12. Accordingly, a liquidator cannot make an application for a further extension unless the application for a further extension is also made during the original three year period.
13. The issue before the court was whether “an extension can only be ordered in relation to a transaction or transactions identified in the order, or may apply to transactions not able to be identified at the time of the order”.
14. The respondent liquidator had successfully made application for an extension of the three year period.
15. The appellants submitted that the relevant extension order should be set aside because the respondent liquidator had failed to identify in the application the particular transactions to which the extension order related.
16. The appellants set out a number of “policy factors” which they said “militated against” a court being able to issue broad “shelf orders”, including:
16.1. disadvantage to potential defendants not identified in a shelf order;
16.2. the encouragement to liquidators not to identify potential defendants, thereby reducing the prospect of opposition at initial applications;
16.3. the risk of a multiplicity of litigation by successive defendants applying to re-agitate extension applications of which they had not been given initial notice;
16.4. the risk of inconsistent outcomes on applications to set aside extension orders by respective defendants;
16.5. no finality, as claims by defendnats that they were identifiable, but not identified, might cause ongoing challenges to any extension granted;
16.6. want of certainty for liquidators and prospective defendants who might seek to have leave revoked after it had been granted and after proceedings had commenced;
16.7. the potential for wasted costs to be incurred contrary to the interests of creditors; and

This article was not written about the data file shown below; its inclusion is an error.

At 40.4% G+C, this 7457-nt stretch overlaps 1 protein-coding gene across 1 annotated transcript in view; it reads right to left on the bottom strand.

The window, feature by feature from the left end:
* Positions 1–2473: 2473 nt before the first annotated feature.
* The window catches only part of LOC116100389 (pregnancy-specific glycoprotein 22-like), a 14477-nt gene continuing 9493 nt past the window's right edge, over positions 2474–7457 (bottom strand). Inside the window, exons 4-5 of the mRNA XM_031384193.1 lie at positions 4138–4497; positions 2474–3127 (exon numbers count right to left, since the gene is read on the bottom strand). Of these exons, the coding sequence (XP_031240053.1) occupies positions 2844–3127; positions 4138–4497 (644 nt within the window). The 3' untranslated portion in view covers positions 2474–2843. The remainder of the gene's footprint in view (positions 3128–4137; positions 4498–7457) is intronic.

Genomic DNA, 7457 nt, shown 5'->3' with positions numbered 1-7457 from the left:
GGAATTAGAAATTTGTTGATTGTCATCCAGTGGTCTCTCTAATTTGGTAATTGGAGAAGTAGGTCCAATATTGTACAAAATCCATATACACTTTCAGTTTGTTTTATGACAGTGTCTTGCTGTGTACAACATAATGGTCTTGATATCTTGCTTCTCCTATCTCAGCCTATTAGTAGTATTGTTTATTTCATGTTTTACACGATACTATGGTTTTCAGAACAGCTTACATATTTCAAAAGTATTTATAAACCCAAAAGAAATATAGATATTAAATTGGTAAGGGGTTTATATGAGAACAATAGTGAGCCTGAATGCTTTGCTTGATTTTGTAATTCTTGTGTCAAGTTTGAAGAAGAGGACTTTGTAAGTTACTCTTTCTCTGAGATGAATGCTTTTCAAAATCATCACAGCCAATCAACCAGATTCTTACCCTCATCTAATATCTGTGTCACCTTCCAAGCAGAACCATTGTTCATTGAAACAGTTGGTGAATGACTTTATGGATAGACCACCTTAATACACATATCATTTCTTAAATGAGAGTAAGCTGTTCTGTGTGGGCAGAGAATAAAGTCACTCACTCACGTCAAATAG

16.8. the determination of applications by reference only to evidence that the liquidator elected to put before the court.
17. The appeal was dismissed unanimously, and costs awarded against to the respondent. In its judgment, the court noted the Act imposed no limits on a court’s discretion under section 588FF(3)(b) to grant an extension, other than the strict timeframes discussed above in GSCF.
18. At 26-27, the Court held:
 All of those [the matters referred to in para 16] are considerations which may inform the approach to the exercise of discretion by the court in cases in which applications are made for shelf orders under s 588FF(3)(b). They are considerations which could have moved but did not move the legislature, when it amended s 588FF(3), to exclude the application of the power conferred by par (b) to shelf orders.
 In the end, as the appellants accepted, the availability of shelf orders is a construction open on the text of s 588FF(3)(b). It is a construction which is consistent with the evident purpose of that provision, to allow the court to mitigate the strictness of the time limits imposed by par (a) in an appropriate case. The effect of re-enactment of s 588FF(3), in light of the construction adopted by the Court of Appeal, is no barrier to that construction. Indeed it may be taken to support it.
19. Accordingly, extensions by way of general “shelf-orders” are permitted under s 588FF(3)(b).